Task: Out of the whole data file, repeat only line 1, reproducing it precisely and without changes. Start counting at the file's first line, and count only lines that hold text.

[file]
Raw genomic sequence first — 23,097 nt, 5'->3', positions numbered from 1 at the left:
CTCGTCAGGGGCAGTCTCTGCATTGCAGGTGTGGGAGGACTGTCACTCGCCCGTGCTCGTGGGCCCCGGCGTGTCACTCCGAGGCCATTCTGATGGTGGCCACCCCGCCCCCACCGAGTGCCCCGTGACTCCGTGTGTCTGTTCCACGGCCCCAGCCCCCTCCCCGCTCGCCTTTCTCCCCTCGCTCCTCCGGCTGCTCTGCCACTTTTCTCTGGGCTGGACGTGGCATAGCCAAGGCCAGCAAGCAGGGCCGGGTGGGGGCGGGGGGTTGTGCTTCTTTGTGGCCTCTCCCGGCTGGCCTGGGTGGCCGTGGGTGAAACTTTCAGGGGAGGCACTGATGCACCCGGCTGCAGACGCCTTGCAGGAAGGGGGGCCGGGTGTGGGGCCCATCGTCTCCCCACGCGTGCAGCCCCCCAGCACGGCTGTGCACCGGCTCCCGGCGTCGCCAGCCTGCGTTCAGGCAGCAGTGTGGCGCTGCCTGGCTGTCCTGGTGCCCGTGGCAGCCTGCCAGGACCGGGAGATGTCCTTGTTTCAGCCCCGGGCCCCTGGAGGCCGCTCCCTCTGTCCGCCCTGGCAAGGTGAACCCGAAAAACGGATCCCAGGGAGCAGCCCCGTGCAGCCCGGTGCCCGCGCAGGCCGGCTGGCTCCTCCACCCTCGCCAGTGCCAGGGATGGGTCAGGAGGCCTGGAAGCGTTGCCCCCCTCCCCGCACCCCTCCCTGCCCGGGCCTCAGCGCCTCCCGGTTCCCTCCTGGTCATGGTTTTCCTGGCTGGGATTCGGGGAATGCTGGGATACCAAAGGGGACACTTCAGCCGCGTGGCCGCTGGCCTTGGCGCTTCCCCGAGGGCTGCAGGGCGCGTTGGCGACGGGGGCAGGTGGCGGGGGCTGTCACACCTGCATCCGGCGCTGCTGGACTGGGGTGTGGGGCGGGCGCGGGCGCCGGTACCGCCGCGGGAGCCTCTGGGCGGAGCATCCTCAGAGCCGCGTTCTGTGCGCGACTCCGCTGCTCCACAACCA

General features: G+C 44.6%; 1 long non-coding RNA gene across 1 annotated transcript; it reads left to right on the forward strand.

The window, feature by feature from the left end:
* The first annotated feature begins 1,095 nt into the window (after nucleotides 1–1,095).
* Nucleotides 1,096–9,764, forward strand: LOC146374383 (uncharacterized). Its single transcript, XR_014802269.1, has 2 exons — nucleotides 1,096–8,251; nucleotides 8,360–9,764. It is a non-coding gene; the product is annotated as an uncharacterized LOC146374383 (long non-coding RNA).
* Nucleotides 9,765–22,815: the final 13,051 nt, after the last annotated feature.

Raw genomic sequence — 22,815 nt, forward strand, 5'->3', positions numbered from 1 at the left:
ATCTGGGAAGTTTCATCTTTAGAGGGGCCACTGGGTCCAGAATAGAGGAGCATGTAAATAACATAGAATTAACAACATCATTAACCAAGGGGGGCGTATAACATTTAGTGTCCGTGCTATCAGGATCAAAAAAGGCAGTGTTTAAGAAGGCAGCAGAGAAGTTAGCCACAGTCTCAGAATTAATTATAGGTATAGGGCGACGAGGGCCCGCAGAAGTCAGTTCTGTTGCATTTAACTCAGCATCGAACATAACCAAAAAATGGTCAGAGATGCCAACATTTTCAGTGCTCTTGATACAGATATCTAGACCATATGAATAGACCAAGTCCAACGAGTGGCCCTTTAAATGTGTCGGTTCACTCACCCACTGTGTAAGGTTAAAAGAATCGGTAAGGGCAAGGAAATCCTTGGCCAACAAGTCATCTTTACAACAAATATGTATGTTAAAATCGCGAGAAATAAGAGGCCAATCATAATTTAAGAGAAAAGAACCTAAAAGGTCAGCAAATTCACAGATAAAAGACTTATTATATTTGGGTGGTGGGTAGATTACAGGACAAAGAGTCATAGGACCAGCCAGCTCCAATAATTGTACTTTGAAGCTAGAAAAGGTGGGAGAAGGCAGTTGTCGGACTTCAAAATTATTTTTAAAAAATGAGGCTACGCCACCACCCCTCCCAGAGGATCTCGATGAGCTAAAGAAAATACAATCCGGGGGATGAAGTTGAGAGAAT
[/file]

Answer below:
Raw genomic sequence first — 23,097 nt, 5'->3', positions numbered from 1 at the left: